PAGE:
Director – Ecociate Consultants Pvt. Ltd
India receives an average of 4,000 billion cubic meters of precipitation every year. However, only 48% of it is used in India’s surface and groundwater bodies. The NITI Aayog has released the Composite Water Management Index (CWMI) which signifies that around 54% of the country is water-stressed. Agriculture is the biggest user of water, accounting for about 80 percent of the water usage and 80% of farmers using groundwater to irrigate their lands. While various technological interventions are being envisaged for addressing water stress in agriculture, the technology needs to be packaged along with adequate policies, support services, markets etc. as these are critical factors to be effectively implemented at scale. This article explores the need and appropriate placement such technologies to achieve desired results.
Hidden under the Covid-19 crisis and amidst the generous and erratic rains of 2020 which resulted in floods in many regions, India continues to face a severe water crisis. The NITI Aayog has released the Composite Water Management Index (CWMI) in 2018 which assesses key water resources-related indicators considering various aspects of groundwater, water body restoration, irrigation, farm practices, drinking water, policy, governance, etc. CWMI estimated that around 21 Indian cities and their nearby districts will face water crisis in 2020. 54% of the country is underwater stress (Ref Fig 1).
India receives an average of 4,000 billion cubic meters of precipitation every year but only 48% is retained in surface and groundwater bodies. Dearth of storage processes, lack of adequate infrastructure, inappropriate water management has created a situation where only 18-20% of the precipitationis used in India, water availability per-capita was over 5000 cubic meters (m3) per annum in 1950, which now stands at around 2000 m3 and is projected to be 1500 m3 by 2025 with deteriorating quality and gross inequalities between basins and geographic regions.
Agriculture accounts for about 80% of the Indian water usage and 80% of irrigated lands uses groundwater as irrigation source. There is pressure for diverting water from agriculture to other sectors but the re-allocation of water out of agriculture can have unforeseen and dramatic impacts on agriculture. It is projected that the availability of water for agricultural use may be reduced by 21%within a couple of years, resulting in reduced yield of irrigated crops, especially rice, in-turn resulting ininflation and food insecurity among poor. India is thus required to produce more from less water resources and thereby use water resources judiciously and optimally.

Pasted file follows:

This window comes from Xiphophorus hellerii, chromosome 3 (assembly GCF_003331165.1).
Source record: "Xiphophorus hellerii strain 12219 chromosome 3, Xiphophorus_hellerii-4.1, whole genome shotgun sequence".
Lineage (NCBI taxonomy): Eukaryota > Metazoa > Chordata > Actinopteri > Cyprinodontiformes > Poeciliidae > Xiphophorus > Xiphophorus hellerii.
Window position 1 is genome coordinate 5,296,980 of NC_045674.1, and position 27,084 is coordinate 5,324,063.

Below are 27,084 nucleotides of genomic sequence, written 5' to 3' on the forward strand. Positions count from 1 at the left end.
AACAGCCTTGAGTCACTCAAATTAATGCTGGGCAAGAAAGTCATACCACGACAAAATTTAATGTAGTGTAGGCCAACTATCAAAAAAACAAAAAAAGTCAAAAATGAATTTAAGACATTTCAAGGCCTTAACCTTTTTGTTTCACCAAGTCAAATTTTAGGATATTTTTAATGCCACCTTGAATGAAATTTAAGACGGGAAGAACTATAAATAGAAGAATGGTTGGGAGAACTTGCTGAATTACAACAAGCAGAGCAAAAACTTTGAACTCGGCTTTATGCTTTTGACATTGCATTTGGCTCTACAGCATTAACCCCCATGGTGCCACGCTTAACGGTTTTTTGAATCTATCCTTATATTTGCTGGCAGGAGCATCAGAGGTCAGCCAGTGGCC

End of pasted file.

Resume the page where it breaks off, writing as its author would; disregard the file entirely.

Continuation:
Since irrigated land consumes most of the available water resources, it is necessary to improve the efficiency of the existing irrigation systems to meet the increasing demand. Improved water management by use of effective agricultural practices, suitable cropping pattern in conformity with soil and climatic conditions, prevention of run-offs, water-saving irrigation
technologies like drip & sprinklers, control of soil moisture losses by mulching, organic fertilizer usage, etc. are the need of the hour.
Technology for water stress reduction in Indian Agriculture
Technologies are often classified into hardware, software, and orgware. Hard technologies, or hardware, refer to physical tools, infrastructure development etc.; soft technologies, or software, refer to the processes, knowledge and skills required in using the technology; and organisational technologies, or orgware, refer to the ownership and institutional arrangements pertaining to a technology. In the water sector, ‘hard’ technologies refer to structures such as ponds, wells, reservoirs, and rainwater harvesting equipment, whereas ‘soft’ technologies are those applied to improve water use efficiency,like water recycling techniques.Orgware include institutional mechanisms like water-user associations, water-pricing systems, etc.
Alternately, technologies reducing water stress may also be classified into core technologies, complementary technologies and enabling technologies, respectively (Refer Fig2). Core technologies constitute of products and services to enhance the quality and availability of groundwater, surface water, rainwater harvesting and maintenance of soil moisture for agricultural use. A set of products and services also address water stress in agriculture through indirect or complementary technologies supporting core technologies, like drought-resistant seeds, water-efficient tools, machines and implements used for non-irrigation-related functions in the Agricultural value chains like processing etc. Lastly, enabling technologies find their relevance in servicing core and complementary technologies through functions like the development of supportive govt. infrastructure like farm ponds, capacity building of farmers or stakeholders on farming that include water use efficiency etc.